Making “Cents” of High Blood Pressure
If you have high blood pressure—when your top number, or systolic pressure, measures 130 or more, or your bottom number, or diastolic pressure, measures 80 or more—like an estimated 85 million people in the U.S. do, it’ll cost you.
A new study in the Journal of the American Heart Association found that people with high blood pressure generate about $2,000 more in yearly health care expenses compared with those without the condition. And total health care costs for high blood pressure add up to about $131 billion per year.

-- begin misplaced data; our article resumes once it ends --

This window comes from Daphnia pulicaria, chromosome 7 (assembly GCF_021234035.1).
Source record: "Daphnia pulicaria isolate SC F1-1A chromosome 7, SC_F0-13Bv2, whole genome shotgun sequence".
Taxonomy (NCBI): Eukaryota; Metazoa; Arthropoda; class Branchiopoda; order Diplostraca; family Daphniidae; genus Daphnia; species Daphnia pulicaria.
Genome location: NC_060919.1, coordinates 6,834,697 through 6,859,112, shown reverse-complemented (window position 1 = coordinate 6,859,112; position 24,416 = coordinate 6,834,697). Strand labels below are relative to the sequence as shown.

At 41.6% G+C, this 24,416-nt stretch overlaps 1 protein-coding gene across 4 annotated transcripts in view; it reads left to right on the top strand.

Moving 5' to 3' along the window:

Treatment cuts costs
The good news? Not treating high blood pressure can be even more expensive. High blood pressure increases your risk for heart disease and stroke. And the median out-of-pocket cost for a hospital visit for heart attack and stroke is $53,384 and $31,218, respectively. But preventing or delaying these and other complications can ultimately help reduce health care costs.
Save money and your health
Bottom line? Controlling your blood pressure can be a lifesaver and a money saver. Less than 55% of people in the U.S. with high blood pressure have it controlled. Don’t count yourself among them. If you’re prescribed lifestyle changes and medicine, follow your doctor’s advice as directed to reduce your blood pressure. If you’re not sure whether you have high blood pressure, get a checkup to get your blood pressure tested.